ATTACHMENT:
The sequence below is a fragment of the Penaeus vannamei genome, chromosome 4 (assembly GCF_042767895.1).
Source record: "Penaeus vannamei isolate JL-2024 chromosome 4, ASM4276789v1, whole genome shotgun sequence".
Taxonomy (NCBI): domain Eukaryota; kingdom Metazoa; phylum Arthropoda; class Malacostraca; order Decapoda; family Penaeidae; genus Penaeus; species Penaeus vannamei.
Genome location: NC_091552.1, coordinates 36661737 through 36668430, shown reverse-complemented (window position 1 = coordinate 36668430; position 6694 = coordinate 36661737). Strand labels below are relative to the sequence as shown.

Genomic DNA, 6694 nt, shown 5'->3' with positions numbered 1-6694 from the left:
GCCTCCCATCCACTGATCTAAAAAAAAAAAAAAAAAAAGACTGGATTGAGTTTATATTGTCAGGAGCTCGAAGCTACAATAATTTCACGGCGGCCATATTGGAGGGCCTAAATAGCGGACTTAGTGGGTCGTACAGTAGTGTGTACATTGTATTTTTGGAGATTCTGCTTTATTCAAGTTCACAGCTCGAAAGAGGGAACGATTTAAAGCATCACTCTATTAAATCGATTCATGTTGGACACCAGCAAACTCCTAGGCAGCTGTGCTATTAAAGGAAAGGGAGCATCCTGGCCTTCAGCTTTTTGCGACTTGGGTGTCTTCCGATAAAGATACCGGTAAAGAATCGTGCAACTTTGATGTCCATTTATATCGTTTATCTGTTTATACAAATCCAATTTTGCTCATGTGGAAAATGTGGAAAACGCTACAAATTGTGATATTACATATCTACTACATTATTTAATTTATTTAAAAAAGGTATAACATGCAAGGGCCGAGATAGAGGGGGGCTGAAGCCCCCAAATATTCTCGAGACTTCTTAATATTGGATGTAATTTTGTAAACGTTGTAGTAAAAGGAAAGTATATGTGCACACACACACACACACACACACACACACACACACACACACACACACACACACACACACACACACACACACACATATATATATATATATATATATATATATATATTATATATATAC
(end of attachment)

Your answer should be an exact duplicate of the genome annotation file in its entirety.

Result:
The sequence below is a fragment of the Penaeus vannamei genome, chromosome 4 (assembly GCF_042767895.1).
Source record: "Penaeus vannamei isolate JL-2024 chromosome 4, ASM4276789v1, whole genome shotgun sequence".
Taxonomy (NCBI): domain Eukaryota; kingdom Metazoa; phylum Arthropoda; class Malacostraca; order Decapoda; family Penaeidae; genus Penaeus; species Penaeus vannamei.
Genome location: NC_091552.1, coordinates 36661737 through 36668430, shown reverse-complemented (window position 1 = coordinate 36668430; position 6694 = coordinate 36661737). Strand labels below are relative to the sequence as shown.

Genomic DNA, 6694 nt, shown 5'->3' with positions numbered 1-6694 from the left:
GCCTCCCATCCACTGATCTAAAAAAAAAAAAAAAAAAAGACTGGATTGAGTTTATATTGTCAGGAGCTCGAAGCTACAATAATTTCACGGCGGCCATATTGGAGGGCCTAAATAGCGGACTTAGTGGGTCGTACAGTAGTGTGTACATTGTATTTTTGGAGATTCTGCTTTATTCAAGTTCACAGCTCGAAAGAGGGAACGATTTAAAGCATCACTCTATTAAATCGATTCATGTTGGACACCAGCAAACTCCTAGGCAGCTGTGCTATTAAAGGAAAGGGAGCATCCTGGCCTTCAGCTTTTTGCGACTTGGGTGTCTTCCGATAAAGATACCGGTAAAGAATCGTGCAACTTTGATGTCCATTTATATCGTTTATCTGTTTATACAAATCCAATTTTGCTCATGTGGAAAATGTGGAAAACGCTACAAATTGTGATATTACATATCTACTACATTATTTAATTTATTTAAAAAAGGTATAACATGCAAGGGCCGAGATAGAGGGGGGCTGAAGCCCCCAAATATTCTCGAGACTTCTTAATATTGGATGTAATTTTGTAAACGTTGTAGTAAAAGGAAAGTATATGTGCACACACACACACACACACACACACACACACACACACACACACACACACACACACACACACACACACACACACATATATATATATATATATATATATATATATATTATATATATAC